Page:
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Marine Biodiversity

, Volume 46, Issue 1, pp 135–140 | Cite as

Characterization and cross-amplification of microsatellite markers in four species of anemonefish (Pomacentridae, Amphiprion spp.)

  • Mary C. Bonin
  • Pablo Saenz-Agudelo
  • Hugo B. Harrison
  • Gerrit B. Nanninga
  • Martin H. van der Meer
  • Hicham Mansour
  • Sadhavisan Perumal
  • Geoffrey P. Jones
  • Michael L. Berumen
Original Paper

Abstract

Anemonefish are iconic symbols of coral reefs and have become model systems for research on larval dispersal and population connectivity in coral reef fishes. Here we present 24 novel microsatellite markers across four species of anemonefish and also test 35 previously published markers for cross-amplification on two anemonefish species in order to facilitate further research on their population genetics and phylogenetics. Novel loci were isolated from sequences derived from microsatellite-enriched or 454 GS-FLX shotgun sequence libraries developed using congeneric DNA. Primer testing successfully identified 15 new microsatellite loci for A. percula, 4 for A. melanopus, 3 for A. akindynos, and 2 for A. omanensis. These novel microsatellite loci were polymorphic with a mean of 10 ± 1.6 SE (standard error) alleles per locus and an average observed heterozygosity of 0.647 ± 0.032 SE. Reliable cross-amplification of 12 and 26 of the 35 previously published Amphiprion markers was achieved for A. melanopus and A. akindynos, respectively, suggesting that the use of markers developed from the DNA of congeners can provide a quick and cost-effective alternative to the isolation of new loci. Together, the markers presented here provide an important resource for ecological, evolutionary, and conservation genetic research on anemonefishes that will inform broader conservation and management actions for coral reef fishes.

Keywords

Amphiprion Clownfish Coral reefs Microsatellite Population genetics 

Notes

Acknowledgments

We are grateful to the many volunteers who assisted with sample collections, including Thomas Mannering, Rohan Brooker, Lisa Boström-Einarsson, Scott Hansen, Dylan Simonson, and Tessa Hempson. This project was supported by the King Abdullah University of Science and Technology (KAUST) (Awards CRG-1-2012-BER-002, OCRF-SPCF-2011-BER-001, and baseline research funds to MLB) and the Australian Government’s National Environmental Research Program (NERP) Tropical Ecosystems Hub (Project 8.3). Additional support was provided by the Australian Research Council (ARC) Centre of Excellence for Coral Reef Studies, the KAUST Red Sea Research Center, and the KAUST Biosciences Core Laboratory.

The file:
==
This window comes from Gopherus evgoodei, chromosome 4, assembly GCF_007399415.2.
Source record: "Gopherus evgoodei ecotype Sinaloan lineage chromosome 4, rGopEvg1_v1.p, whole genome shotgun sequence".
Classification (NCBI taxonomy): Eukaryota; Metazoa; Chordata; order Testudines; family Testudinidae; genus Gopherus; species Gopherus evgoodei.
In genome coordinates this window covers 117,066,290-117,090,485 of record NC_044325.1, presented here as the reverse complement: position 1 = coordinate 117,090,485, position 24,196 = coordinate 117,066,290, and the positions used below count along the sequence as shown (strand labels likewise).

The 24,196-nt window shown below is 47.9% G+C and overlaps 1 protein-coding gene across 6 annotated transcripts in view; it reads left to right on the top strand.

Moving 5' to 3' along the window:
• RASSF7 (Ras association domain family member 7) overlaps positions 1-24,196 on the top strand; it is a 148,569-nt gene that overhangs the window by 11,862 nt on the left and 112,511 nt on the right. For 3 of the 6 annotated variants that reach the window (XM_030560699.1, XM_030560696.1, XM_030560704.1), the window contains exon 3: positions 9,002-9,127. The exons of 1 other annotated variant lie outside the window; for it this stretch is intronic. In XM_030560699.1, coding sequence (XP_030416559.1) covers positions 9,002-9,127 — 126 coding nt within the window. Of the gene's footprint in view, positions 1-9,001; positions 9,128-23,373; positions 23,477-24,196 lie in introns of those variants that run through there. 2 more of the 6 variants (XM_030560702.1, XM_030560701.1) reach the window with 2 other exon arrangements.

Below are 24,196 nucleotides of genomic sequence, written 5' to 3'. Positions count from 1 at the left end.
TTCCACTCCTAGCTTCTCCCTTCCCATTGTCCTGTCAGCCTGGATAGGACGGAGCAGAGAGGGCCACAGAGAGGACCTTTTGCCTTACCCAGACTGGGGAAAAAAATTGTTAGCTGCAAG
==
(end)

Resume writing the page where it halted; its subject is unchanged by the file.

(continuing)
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Copyright information

© Senckenberg Gesellschaft für Naturforschung and Springer-Verlag Berlin Heidelberg 2015

Authors and Affiliations

  • Mary C. Bonin
    • 1
    • 2
  • Pablo Saenz-Agudelo
    • 3
    • 4
  • Hugo B. Harrison
    • 2
  • Gerrit B. Nanninga
    • 3
  • Martin H. van der Meer
    • 1
  • Hicham Mansour
    • 5
  • Sadhavisan Perumal
    • 5
  • Geoffrey P. Jones
    • 1
    • 2
  • Michael L. Berumen
    • 3
  1. 1.ARC Centre of Excellence for Coral Reef StudiesJames Cook UniversityTownsvilleAustralia
  2. 2.College of Marine and Environmental SciencesJames Cook UniversityTownsvilleAustralia
  3. 3.Red Sea Research CenterKing Abdullah University of Science and TechnologyThuwalKingdom of Saudi Arabia
  4. 4.Facultad de Ciencias, Instituto de Ciencias Ambientales y EvolutivasUniversidad Austral de ChileValdiviaChile
  5. 5.Functional Genomics Group, Biosciences Core LaboratoryKing Abdullah University of Science and TechnologyThuwalKingdom of Saudi Arabia

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